Predecessor of US dollar minted 500 years ago in Jáchymov
This week marks exactly 500 years since the minting of the first Joachimsthaler coins, the predecessors of the US dollar. The first thalers or tolars, as they were nicknamed by Czechs, were minted on January 9,1520 in the West Bohemian town of Jáchymov. The popular silver coins soon spread across the Hapsburg Empire and into the New World, where they eventually became the official currency.
By law, precious metals contained in the soil belonged to the King of Bohemia, but the Schlicks managed to get an exception, explains Jan Nedvěd from the Royal Mint House museum in Jáchymov.
“The Schlicks had strived for a long time to establish a mint house in Joachimsthal. They needed the money to finance their mining expenses and to pay off their debts to the Nuremberg bankers.
“Exporting metallurgic silver from the Czech kingdom was prohibited at the time, that’s why they needed the coins. In the end, they were granted official permission from the Czech Land Diet to mint the thaler. It happened on 9 January 1520.”
While the first coins bore the image of Joachim, the local patron of miners, on the front side, and the Bohemian lion on the reverse, the subsequent versions paid homage to the ruling kings.
“At the time, silver was also mined on the Saxon part of the Krušné Hory Mountains and these large silver coins were commonly named after the place of their origin. This coin was called Saint Joachimsthaler or thaler, in short.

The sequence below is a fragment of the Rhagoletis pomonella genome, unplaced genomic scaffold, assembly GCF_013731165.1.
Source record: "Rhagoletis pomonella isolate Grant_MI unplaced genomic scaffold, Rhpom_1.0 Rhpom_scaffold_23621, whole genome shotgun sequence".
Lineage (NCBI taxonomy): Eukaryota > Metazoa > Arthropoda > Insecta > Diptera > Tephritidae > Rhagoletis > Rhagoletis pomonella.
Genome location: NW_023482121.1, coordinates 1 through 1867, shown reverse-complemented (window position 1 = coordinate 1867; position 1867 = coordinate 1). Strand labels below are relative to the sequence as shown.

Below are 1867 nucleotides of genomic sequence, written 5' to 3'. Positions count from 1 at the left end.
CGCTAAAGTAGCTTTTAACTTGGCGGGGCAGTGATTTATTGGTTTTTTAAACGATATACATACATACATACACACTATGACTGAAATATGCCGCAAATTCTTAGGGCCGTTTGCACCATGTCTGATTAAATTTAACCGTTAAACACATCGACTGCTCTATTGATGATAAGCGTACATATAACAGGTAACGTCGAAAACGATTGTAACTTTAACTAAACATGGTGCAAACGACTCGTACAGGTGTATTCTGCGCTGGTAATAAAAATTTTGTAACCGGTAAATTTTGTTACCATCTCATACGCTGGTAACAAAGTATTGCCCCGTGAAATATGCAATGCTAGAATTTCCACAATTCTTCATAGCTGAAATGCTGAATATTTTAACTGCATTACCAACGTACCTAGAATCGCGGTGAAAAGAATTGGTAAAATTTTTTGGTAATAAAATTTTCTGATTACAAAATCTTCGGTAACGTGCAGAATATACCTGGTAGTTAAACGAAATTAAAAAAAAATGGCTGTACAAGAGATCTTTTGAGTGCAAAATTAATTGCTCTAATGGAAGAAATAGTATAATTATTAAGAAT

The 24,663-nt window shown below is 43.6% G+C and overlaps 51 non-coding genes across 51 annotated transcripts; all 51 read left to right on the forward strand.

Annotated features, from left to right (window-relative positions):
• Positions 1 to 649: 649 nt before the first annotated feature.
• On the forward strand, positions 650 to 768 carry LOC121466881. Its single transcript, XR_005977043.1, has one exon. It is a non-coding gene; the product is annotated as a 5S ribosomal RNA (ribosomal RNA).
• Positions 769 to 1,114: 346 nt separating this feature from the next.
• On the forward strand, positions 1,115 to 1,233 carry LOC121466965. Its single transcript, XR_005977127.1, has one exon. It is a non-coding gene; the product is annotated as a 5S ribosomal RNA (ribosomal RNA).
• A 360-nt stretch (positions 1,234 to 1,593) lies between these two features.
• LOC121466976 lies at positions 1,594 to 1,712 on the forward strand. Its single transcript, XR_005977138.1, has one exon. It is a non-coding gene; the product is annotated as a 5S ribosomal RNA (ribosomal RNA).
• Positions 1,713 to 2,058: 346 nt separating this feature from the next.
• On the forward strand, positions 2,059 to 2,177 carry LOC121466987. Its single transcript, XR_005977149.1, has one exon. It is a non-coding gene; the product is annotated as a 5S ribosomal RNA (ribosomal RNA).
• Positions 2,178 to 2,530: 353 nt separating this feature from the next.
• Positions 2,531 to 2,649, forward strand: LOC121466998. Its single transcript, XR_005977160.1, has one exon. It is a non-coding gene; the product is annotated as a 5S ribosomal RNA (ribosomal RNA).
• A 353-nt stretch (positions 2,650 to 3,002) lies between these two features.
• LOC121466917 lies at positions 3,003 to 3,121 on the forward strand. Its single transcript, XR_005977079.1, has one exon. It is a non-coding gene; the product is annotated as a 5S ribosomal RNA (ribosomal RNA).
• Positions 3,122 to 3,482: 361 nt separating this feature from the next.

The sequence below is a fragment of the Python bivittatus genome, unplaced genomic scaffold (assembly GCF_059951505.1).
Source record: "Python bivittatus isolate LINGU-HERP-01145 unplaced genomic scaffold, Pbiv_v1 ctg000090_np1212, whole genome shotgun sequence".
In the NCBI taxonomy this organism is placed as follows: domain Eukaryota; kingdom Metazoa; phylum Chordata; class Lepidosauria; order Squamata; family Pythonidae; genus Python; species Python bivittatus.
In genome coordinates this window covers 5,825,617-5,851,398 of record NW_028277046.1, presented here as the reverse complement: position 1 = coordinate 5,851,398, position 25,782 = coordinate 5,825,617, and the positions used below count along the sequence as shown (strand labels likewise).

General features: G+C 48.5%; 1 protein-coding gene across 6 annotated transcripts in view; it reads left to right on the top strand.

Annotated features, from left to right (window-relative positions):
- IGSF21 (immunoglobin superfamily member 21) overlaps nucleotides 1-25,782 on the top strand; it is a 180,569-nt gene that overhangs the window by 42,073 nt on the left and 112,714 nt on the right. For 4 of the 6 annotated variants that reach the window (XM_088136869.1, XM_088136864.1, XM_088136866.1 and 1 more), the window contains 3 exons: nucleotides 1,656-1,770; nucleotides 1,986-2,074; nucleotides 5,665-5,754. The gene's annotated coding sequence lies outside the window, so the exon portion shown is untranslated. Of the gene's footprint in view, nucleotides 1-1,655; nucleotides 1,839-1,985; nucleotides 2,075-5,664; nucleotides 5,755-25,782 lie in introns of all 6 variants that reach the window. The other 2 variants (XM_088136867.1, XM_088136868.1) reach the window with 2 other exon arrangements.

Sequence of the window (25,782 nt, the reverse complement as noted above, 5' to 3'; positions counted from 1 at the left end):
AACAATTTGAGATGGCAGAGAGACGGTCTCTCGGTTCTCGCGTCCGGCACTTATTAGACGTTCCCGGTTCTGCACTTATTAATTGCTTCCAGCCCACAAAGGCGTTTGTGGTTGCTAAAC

“And because the influx of Schlick coins on the Central European market was pretty significant, in just a few decades, the thaler became a general term for a certain type of coins.”
As the thaler spread across the continent and beyond, local rulers renamed the coins in their own languages. But it was the Dutch leeuwendaler, or daler for short, that gave the US currency its name.
It was first brought to New Amsterdam by Dutch colonists and quickly spread throughout the country. In 1792, it became the official currency of the United States.
Centuries after its silver deposits ran dry, the town of Jáchymov started to write a much darker chapter in its history. In the 20th century, it became known for its uranium mines, where thousands of political prisoners were used as forced labour.